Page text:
Making A Caribbean Terrarium
I have always had a love for plants, gardening and landscaping.
I remember the moment my Mother came home with a huge terrarium to decorate our family room when we lived in Fort Dodge, Iowa many years ago. I used to sit on the floor admiring that terrarium and then I got an idea which landed me in "hot water."
I figured that terrarium was like a rainforest. I believed it should also have wildlife, so I caught a small tree frog, a pair of crickets, a couple of grasshoppers, and a small black snake. Into the terrarium they went.
My step dad had drank a few beers and was looking at the terrarium. I was still at the table trying to "down" the brussel sprouts that I detested. I would always have to sit until all my plate was finished which meant hours upon hours when we had those ugly things they called vegetables.
Lyle (my step dad) called my Mom over and she let out with a scream unlike I had ever heard.
I didn't have to finish my plate that night, but I think I would have rather set at the dinner table than the belt I received over my bare buttocks.
From what I gathered, the snake was feeding on a cricket the minute Mom looked.
I still love terrariums.
Plants of Puerto Rico
Many of you know that I reside in beautiful Puerto Rico now with a person I love dearly....Lastheart.
Puerto Rico is like a huge terrarium. I enjoy the many species of plants we have here.Even the weeds are beautiful.
Well today I ran across a few old jars and had this wild idea. I would give a shot at making a terrarium similar to the one Mom brought home. The difference here is....no frogs, crickets, grasshoppers or snakes. Just beautiful Caribbean plants.
I decided to Google search the how to make a terrarium and came across these 3 websites:
- Make A Terrarium
All about terrariums and how to make your own!
- The beginners guide to making a beautiful terrarium in one hour
- Intro on How to Make a Terrarium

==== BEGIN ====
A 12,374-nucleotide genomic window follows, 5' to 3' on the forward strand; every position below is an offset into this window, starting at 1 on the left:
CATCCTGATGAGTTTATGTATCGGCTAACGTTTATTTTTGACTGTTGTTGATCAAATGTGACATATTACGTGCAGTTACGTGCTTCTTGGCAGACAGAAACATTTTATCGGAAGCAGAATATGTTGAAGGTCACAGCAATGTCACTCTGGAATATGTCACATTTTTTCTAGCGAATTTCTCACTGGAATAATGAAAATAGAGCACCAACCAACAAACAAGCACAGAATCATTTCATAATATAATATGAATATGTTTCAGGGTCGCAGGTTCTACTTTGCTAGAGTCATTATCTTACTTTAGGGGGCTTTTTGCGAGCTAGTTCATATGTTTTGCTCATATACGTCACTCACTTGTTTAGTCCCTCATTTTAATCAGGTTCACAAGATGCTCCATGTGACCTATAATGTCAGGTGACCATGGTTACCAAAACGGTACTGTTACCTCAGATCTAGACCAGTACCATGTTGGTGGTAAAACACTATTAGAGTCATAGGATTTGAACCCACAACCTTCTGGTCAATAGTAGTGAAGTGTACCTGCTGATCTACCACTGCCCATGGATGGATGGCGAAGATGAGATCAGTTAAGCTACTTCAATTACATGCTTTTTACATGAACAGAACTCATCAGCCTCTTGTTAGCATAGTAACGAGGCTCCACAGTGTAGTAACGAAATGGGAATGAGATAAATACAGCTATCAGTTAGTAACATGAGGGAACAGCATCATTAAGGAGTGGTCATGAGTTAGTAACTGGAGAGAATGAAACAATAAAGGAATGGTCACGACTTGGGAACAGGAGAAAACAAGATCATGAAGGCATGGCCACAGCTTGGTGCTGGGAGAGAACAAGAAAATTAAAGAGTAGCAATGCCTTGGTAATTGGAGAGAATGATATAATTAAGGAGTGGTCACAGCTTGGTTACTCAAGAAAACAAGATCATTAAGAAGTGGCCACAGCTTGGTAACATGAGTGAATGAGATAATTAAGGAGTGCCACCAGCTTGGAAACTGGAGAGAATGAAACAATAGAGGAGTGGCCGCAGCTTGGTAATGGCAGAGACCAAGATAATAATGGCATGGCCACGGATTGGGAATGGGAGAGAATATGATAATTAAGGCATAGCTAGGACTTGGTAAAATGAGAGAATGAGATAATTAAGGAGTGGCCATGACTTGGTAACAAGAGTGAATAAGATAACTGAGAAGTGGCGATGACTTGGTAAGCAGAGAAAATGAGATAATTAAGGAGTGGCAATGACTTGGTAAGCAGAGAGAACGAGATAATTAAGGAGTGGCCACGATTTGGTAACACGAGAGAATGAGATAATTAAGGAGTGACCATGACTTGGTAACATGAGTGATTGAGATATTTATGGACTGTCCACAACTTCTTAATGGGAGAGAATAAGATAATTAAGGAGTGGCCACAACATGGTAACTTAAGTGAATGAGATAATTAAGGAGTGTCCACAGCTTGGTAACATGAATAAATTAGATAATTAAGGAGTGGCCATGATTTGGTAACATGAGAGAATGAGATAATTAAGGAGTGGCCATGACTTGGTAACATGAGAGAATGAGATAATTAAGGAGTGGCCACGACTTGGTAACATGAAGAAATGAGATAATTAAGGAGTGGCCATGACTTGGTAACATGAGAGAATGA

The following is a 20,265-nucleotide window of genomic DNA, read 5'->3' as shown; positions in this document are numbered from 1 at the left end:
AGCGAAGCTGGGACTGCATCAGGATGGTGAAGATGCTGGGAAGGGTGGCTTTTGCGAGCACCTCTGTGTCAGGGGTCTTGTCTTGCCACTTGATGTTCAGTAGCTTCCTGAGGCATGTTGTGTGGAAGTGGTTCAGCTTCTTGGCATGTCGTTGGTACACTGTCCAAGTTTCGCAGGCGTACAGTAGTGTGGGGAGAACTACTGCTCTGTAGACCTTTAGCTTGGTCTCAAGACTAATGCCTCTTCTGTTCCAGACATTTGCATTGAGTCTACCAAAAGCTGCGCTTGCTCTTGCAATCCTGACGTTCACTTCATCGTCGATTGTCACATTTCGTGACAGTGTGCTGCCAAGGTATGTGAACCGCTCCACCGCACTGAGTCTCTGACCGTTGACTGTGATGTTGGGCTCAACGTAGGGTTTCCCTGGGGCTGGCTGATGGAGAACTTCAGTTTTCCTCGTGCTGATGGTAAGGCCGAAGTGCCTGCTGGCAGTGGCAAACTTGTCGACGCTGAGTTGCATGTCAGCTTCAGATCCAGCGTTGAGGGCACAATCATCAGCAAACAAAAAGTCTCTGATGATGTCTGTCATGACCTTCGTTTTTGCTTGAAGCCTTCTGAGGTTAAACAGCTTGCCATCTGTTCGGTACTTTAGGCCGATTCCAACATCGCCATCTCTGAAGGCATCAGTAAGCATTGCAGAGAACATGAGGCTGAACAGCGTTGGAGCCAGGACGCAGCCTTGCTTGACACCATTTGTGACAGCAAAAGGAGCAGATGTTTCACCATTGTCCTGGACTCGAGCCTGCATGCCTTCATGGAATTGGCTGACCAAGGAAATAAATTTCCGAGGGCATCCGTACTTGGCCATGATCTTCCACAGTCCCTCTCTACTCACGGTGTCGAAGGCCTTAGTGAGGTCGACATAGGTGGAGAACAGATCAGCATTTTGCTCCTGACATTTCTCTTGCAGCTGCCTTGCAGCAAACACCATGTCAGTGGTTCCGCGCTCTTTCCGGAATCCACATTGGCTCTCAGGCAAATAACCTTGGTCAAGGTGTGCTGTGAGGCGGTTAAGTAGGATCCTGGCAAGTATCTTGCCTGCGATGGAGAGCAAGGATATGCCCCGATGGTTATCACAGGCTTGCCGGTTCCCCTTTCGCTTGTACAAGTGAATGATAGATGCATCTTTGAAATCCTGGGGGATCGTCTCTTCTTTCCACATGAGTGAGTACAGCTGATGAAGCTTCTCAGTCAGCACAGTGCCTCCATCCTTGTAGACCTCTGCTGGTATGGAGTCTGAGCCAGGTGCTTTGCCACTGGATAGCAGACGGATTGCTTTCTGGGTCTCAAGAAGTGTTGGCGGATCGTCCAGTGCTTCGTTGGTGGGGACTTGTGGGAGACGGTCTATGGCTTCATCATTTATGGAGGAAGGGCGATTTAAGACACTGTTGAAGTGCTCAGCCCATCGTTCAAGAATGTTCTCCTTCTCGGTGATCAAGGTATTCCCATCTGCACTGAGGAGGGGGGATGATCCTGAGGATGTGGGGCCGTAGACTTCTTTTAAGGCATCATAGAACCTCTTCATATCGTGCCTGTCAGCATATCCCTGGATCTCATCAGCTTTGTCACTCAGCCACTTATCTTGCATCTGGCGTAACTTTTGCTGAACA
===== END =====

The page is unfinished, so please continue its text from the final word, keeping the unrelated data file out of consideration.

Easy instructions for how to make a terrarium
I gathered those jars and proceeded to scrub them clean.
I did not use any chemicals, because chemicals could damage the plants.
I used water and "elbow grease."
Following the directions of the websites I had researched, I found that the bottom of the terrariums needed gravel.
I went to the driveway and scooped up hands full of the small rocks and put them in the bottoms of the jars.
After they were all in, I decided to run water in the jars and clean the rocks. I swished them around and emptied the water.
Well, we all know that a terrarium needs dirt.
How else will the plants grow if they don't have dirt?
A few days ago, I had made an area to grow parcha (passion fruit). There was still a lot of good soil around, so I strolled down the hill with my terrarium jars in hand. Playing in the dirt, I managed to get soil into all 3 jars through their small holes.
Out of all these beautiful Caribbean plants
Which ones should I use?
I took clippings from them all.
Working with a long tool, I poked the plants down through the openings into the dirt.
I added more dirt to help bury the stems. We have found that many of the plants here in Puerto Rico will grow if you clip them and plant them.
Well, now we will see. I plan on adding some more potting soil on top of them in a few days.
Will my terrariums survive? I hope so.
Now, I just may have to catch a coqui and put in them before Lastheart gets home.
© 2014 Greg Boudonck
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